“Lord Remembers Those Whom People Forget!” Orthodox Nun on Prayer for the Departed

The question “Why do we pray for the dead?” is based on two problems. The first one is the personal relationships between God and a person. If we are in front of Him face-to-face, can anyone interfere? If He knows us better than anyone else, how can anyone try to influence His final Judgment? The second one is why does memory have such tremendous significance? Why do we repeat thrice “May your memory be eternal”? Why don’t we confine to asking for forgiveness of sins?

Let’s start with the second problem. What is the nature of memory?

In the final episodes of “Game of Thrones”, the character personifying death seeks to destroy the character who preserves the memory of the world. All characters consider this threat to be unconditionally most terrifying. Captivity, torture, and even death itself seem to them to be less evil than losing history with names, facts, and events. “Without the memory of the past, without history, we are just animals,” they assure.

Even if George Martin, the author of “Game of Thrones”, is a Christian, then he is a really formal one, so he hardly thought about what it means in reality through the prism of eternity.  “I must hold to my roots for me to stand.” (Russian poet and musician Boris Grebenshchikov) One shouldn’t be a person of unknown provenance.

I think it is even more serious – it is not about the memory as a mechanism of the psyche, but about its constancy, its continuity.

“The past does not disappear, it exists, as long as we remember it. As long as we remember each other.”

No author brought up as a Christian can fell himself free from this idea. When we list the attributes of God: Omnipresent, infinitely Wise, Eternal – we mean that humanity, all people are connected both in space and time in Him. (this is already related to the first problem: our connection with others is as natural as our personal dialogue with Him)

“God is not the God of the dead, but of the living” (Matthew 22:32). There are no dead at all – we have a common memory with the departed, and this is the very eternal memory in which the righteous will remain. According to the Revelation of John the Evangelist, time has an end: “there should be time no longer” (Revelations 10: 6). What does it mean? On the one hand, there is a tragedy in this phrase: there is no more time to correct mistakes or enjoy the moments of happiness. On the other hand, this is a statement of fact: there is no “tomorrow”, there is only “today”.  And “today” is made up of all the billion “yesterdays” – of human experience stored in memory.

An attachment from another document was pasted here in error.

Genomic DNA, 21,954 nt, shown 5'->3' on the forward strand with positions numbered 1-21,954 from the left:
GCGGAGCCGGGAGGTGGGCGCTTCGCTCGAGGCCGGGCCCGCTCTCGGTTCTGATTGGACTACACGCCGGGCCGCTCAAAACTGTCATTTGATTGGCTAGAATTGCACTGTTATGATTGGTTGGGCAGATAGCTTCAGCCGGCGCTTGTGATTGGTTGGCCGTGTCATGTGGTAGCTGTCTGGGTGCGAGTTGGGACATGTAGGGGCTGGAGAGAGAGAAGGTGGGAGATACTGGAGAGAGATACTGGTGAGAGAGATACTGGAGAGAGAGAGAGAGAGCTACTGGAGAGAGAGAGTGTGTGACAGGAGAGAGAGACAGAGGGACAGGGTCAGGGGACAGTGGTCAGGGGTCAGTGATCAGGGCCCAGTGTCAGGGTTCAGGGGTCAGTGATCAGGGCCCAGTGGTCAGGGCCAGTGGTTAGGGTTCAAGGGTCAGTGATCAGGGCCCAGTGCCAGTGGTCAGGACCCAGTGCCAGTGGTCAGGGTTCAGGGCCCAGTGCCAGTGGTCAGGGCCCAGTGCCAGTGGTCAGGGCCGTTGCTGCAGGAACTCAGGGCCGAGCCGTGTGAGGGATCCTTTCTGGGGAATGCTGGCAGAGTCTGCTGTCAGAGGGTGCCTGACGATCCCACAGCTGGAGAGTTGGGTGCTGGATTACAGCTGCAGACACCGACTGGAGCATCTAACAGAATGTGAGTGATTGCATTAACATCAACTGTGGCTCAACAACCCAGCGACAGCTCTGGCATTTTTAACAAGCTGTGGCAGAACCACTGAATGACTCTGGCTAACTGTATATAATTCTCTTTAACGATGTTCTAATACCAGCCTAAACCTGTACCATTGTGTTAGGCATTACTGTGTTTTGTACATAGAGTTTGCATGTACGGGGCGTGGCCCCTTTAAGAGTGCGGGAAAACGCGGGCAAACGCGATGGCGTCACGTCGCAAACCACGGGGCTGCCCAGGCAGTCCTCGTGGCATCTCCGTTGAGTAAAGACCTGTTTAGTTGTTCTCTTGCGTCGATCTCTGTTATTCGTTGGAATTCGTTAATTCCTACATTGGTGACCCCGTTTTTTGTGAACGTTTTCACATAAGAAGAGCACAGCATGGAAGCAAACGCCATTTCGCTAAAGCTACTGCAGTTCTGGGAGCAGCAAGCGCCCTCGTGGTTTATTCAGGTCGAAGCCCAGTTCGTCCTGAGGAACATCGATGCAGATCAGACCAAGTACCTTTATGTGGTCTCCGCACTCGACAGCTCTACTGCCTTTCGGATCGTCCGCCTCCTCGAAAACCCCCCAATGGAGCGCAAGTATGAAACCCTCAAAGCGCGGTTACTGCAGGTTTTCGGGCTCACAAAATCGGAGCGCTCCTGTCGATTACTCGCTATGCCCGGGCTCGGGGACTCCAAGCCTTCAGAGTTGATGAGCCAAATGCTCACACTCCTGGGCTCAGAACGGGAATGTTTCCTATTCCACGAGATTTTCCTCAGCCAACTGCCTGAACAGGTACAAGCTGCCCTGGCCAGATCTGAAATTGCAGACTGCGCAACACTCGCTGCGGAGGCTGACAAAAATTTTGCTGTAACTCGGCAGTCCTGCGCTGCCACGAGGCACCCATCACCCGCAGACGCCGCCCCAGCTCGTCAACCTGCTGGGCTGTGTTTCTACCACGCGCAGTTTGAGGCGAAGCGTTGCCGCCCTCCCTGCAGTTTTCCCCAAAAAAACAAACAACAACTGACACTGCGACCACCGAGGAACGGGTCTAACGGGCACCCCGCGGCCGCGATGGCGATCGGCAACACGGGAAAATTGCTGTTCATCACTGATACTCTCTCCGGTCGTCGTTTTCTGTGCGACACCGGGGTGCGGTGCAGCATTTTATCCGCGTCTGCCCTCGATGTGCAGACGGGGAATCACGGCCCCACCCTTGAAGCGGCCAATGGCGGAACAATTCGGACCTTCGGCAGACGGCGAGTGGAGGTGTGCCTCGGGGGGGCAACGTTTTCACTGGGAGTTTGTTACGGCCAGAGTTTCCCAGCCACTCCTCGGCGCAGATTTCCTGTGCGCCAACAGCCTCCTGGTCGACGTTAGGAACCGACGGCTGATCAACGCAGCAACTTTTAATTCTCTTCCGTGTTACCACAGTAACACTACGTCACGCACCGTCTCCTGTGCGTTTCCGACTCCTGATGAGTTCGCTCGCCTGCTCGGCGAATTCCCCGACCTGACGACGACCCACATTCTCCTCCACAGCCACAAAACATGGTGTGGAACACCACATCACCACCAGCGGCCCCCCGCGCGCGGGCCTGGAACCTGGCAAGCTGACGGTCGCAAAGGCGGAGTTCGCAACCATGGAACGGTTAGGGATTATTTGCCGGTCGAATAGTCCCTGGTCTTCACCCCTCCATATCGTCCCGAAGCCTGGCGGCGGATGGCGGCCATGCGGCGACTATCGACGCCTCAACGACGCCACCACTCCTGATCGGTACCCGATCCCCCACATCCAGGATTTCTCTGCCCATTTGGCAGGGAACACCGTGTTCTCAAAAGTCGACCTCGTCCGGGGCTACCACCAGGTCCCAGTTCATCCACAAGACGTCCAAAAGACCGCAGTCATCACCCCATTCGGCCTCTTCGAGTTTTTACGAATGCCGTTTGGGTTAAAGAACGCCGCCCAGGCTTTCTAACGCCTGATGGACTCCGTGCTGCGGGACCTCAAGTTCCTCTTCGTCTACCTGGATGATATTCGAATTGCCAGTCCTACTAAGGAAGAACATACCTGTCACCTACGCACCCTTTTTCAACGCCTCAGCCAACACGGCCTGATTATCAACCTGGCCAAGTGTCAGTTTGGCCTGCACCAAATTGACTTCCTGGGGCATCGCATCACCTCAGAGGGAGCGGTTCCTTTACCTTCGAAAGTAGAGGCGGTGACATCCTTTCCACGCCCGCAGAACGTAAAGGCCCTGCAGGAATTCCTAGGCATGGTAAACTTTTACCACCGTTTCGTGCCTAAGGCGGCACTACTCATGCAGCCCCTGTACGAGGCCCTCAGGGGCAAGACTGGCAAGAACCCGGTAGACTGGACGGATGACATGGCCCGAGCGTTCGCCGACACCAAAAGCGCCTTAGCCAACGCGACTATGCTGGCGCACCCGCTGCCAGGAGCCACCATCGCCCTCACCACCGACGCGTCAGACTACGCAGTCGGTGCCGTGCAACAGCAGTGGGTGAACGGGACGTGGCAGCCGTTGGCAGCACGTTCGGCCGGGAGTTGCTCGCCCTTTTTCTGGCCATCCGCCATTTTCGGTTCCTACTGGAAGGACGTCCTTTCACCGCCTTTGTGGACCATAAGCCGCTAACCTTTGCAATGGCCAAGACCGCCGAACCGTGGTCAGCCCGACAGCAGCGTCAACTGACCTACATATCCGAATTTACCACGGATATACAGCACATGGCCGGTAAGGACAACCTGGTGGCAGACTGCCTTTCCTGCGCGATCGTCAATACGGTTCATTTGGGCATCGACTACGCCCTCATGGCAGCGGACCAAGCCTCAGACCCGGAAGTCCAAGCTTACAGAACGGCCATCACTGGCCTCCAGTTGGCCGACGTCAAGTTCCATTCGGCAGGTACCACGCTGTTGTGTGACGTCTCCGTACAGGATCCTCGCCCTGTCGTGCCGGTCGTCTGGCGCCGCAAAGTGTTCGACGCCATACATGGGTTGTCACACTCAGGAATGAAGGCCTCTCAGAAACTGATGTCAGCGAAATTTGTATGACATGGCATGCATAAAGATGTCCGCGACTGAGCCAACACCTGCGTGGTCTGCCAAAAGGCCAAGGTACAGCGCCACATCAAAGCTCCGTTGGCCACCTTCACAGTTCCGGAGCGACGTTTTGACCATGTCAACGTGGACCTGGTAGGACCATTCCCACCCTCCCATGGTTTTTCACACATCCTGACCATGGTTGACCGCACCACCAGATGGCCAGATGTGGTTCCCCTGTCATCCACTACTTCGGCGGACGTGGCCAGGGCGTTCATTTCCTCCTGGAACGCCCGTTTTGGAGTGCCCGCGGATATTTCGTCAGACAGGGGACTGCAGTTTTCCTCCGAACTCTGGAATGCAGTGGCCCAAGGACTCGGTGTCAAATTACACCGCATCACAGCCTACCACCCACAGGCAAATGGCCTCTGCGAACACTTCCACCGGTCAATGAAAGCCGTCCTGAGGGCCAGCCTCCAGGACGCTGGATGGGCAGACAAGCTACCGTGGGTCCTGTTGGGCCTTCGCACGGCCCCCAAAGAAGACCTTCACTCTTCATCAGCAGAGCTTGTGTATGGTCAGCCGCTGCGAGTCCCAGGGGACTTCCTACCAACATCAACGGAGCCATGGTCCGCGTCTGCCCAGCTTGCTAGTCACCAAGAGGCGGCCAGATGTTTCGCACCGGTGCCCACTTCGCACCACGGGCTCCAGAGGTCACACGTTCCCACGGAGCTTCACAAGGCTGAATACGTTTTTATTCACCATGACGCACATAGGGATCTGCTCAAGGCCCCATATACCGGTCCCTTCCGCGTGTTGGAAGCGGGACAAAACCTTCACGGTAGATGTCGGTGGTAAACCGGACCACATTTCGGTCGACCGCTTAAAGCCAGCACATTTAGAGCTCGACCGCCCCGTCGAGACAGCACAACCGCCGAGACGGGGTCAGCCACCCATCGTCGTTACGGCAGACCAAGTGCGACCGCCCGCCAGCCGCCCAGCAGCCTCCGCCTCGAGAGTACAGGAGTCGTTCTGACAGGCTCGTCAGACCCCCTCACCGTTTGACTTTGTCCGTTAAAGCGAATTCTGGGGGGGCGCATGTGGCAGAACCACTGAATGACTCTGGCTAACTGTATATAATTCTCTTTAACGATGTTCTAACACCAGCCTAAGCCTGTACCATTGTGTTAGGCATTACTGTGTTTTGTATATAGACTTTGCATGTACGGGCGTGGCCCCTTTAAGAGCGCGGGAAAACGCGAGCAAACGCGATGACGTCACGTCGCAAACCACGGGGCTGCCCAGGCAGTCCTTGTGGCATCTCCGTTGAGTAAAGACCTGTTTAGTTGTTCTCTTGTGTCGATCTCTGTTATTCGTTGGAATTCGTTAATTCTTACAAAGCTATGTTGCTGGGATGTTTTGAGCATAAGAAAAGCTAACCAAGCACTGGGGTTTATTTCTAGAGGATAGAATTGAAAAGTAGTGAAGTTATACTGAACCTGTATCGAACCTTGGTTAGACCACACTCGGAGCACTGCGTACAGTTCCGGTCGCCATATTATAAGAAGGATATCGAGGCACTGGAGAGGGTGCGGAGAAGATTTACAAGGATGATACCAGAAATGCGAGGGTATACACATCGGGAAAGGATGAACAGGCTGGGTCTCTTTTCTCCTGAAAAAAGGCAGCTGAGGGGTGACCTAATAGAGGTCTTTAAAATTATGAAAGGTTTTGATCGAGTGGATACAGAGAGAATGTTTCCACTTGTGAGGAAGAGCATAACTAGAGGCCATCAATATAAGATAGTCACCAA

He who has fallen out from the memory is deprived of eternity. If a person had nothing in himself to be remembered after death – did he really exist? And whom will he be in eternity? Someone unknown and lonely?

Here you can argue: after all, there are people who are alone in life, who leave no trace in anyone’s life. Their whole being is an unconscious tragedy, an endless “groundhog day”. They are not interesting to anyone and nobody is interesting to them. Won’t these martyrs of everyday life get sense even in eternity?

And now we return to the problem of the personal relationship between God and a person.

“Rose”. By Ludmila Burmanskaya

“The Lord remembers those (it must be understood that there are thousands of thousands not even names, but clans that perished forever in wars, epidemics and simply in the historical process) whom people forget. But we must remember them too because we all are one family in God, Adam, and memory eternal).”

The Russian literature in the person of such writers as Gogol and Chekhov once addressed the “little man”. It’s a concept of a person that nobody notices or remembers. This is a huge moral lesson – there are no imperceptible or insignificant ones, even in front of people there are none of these. Especially there are none before God, who knows how to appreciate people better than people themselves. If great writers could compose a little man on purpose to tell his story, then, of course, a real person living now or someday before is worthy of being a part of memory.

Any prayer can be considered such a memory. And if the prayer for the living is like a reportage, because the character of the story is still developing, then the prayer for the dead is an epic, a complete ballad, a wreath of sonnets – a completed form. You can write a beautiful literary work about each person. And that is what “eternal memory” means.

Translated by The Catalog of Good Deeds

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